We’re dusting off our sequins and getting ready to sparkle as MacKillop Family Services joins in the fun for the Sydney Mardi Gras Fair Day on Sunday 19 February.
Fair Day runs from 10.00 am to 9.00 pm and staff from MacKillop will be at the stall to talk to people at Fair Day who are interested in becoming foster carers.
Foster carer, Rebecca Johnstone from Bateman’s Bay, NSW, hopes that the opportunity to talk to people at the MacKillop stall will help tackle the myths in the community that exist around who can be foster carers.
“Too many people think single people or people from the LGBATIQA+ community cannot be foster carers. I want them to know that is not the case. I’m a proud member of the queer community and becoming a carer has been one of the best things I’ve ever done.“
Rebecca enquired about foster care when her two girls had grown up as she always loved having kids around and she knew that there are many children in the area who are not able to live safely in their own homes. She now looks after two children, one of whom was non-verbal when they came to live with Rebecca and has now become a happy little chatterbox.
“Making a positive difference to a young person’s life is such an enriching experience. It does my heart good to see my little friends flourish and thrive and I’m very happy to be an integral part of their support systems,” Rebecca added.
MacKillop’s National Leader of Foster Care Development, Jasmine Perry, says people do not realise that there is a critical shortage of foster carers throughout Australia.
“Each year, the number of children and young people needing foster care grows. And it grows more quickly than we can find people to care for them. Our foster carers come from all different walks of life, but what they have in common is the desire to provide safe and nurturing homes for children and young people who are unable to live in their own homes.
“Visitors to our Fair Day stall will have the opportunity to talk to some of our carers from the LGBTIQA+ community about their real experiences of being a foster carer. They can find out about the different types of foster care, our comprehensive training, the 24-hour support available and hear firsthand about the process of becoming a foster carer.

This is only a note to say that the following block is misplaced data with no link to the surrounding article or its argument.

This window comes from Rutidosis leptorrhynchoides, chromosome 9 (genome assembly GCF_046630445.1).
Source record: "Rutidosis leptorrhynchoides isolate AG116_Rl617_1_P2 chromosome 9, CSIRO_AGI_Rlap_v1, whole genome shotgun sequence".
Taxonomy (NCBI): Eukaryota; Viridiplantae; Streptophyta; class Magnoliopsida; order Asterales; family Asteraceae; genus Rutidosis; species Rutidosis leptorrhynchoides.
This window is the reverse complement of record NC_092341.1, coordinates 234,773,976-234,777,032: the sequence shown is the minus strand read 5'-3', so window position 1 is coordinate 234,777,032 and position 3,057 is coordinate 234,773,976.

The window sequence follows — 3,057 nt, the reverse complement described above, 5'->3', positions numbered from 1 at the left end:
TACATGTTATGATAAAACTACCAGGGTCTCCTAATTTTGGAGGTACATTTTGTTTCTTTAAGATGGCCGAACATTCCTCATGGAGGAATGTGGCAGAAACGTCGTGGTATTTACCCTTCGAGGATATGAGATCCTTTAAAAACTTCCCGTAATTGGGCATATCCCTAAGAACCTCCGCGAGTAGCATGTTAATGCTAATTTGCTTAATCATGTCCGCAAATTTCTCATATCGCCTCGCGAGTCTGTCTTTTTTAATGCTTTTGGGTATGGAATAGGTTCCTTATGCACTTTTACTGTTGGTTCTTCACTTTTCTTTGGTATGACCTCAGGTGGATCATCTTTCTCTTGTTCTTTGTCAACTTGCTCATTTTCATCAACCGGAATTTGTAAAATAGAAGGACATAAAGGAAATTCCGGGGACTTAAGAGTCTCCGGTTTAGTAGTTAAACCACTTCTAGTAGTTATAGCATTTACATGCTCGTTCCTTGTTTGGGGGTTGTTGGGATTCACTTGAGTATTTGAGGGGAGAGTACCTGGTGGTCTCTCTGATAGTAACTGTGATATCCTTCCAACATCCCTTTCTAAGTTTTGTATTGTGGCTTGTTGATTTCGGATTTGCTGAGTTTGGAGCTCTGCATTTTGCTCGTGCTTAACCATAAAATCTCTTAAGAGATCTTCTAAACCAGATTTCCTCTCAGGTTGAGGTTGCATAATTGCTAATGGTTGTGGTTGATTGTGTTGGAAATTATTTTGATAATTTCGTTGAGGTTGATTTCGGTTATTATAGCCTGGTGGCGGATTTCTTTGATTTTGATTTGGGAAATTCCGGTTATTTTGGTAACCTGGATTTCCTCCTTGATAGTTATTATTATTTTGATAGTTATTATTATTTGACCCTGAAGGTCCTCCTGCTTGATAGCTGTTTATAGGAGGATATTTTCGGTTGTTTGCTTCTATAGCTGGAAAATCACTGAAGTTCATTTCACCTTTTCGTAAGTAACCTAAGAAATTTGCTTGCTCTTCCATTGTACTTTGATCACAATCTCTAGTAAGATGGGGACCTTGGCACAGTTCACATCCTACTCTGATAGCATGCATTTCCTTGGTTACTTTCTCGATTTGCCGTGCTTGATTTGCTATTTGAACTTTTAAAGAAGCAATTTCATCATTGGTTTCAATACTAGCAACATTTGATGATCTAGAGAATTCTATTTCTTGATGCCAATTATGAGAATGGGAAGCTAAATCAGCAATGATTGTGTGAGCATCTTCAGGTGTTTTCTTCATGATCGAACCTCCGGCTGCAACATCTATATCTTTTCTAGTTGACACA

Find out more about becoming a foster carer.
This International Women’s Day, we celebrate the inspiring women who create change, influence a positive future and drive meaningful action.
Natalie and her partner have been full time foster carers for three years. Receiving their accreditation in December 2019, they welcomed their first children in January 2020 – two children, Alex* and Frankie*, who are still in their care today.
There were many reasons to become a foster carer for Natalie: to make a difference, to be an active part of her community and to be there for vulnerable children and families in crisis for starters.
“I was aware of the reality facing children and young people involved with child protection, I couldn’t stop thinking about it. I couldn’t look the other way,” she reveals.
To become a foster carer was a life changing decision, not only for Natalie but those young people she would help. It is a decision that has been incredibly rewarding.
“Fostering changes everything. It’s an incredible experience. For my partner and I it has brought more joy, more challenge, more chaos, and more fulfilment than we could have imagined.”
Joy has come in the form of moments for Natalie. The thousand little treasured moments when, as a foster carer, she feels the enormity of what it means to do what she does. Seemingly simple day to day things like snuggling up in bed, being clean, fed, warm and safe become so meaningful.
Through all of the trauma and the grief, all the behaviours and the challenges carers like Natalie and her partner ensure children and young people are believed in, nurtured, championed, celebrated and loved.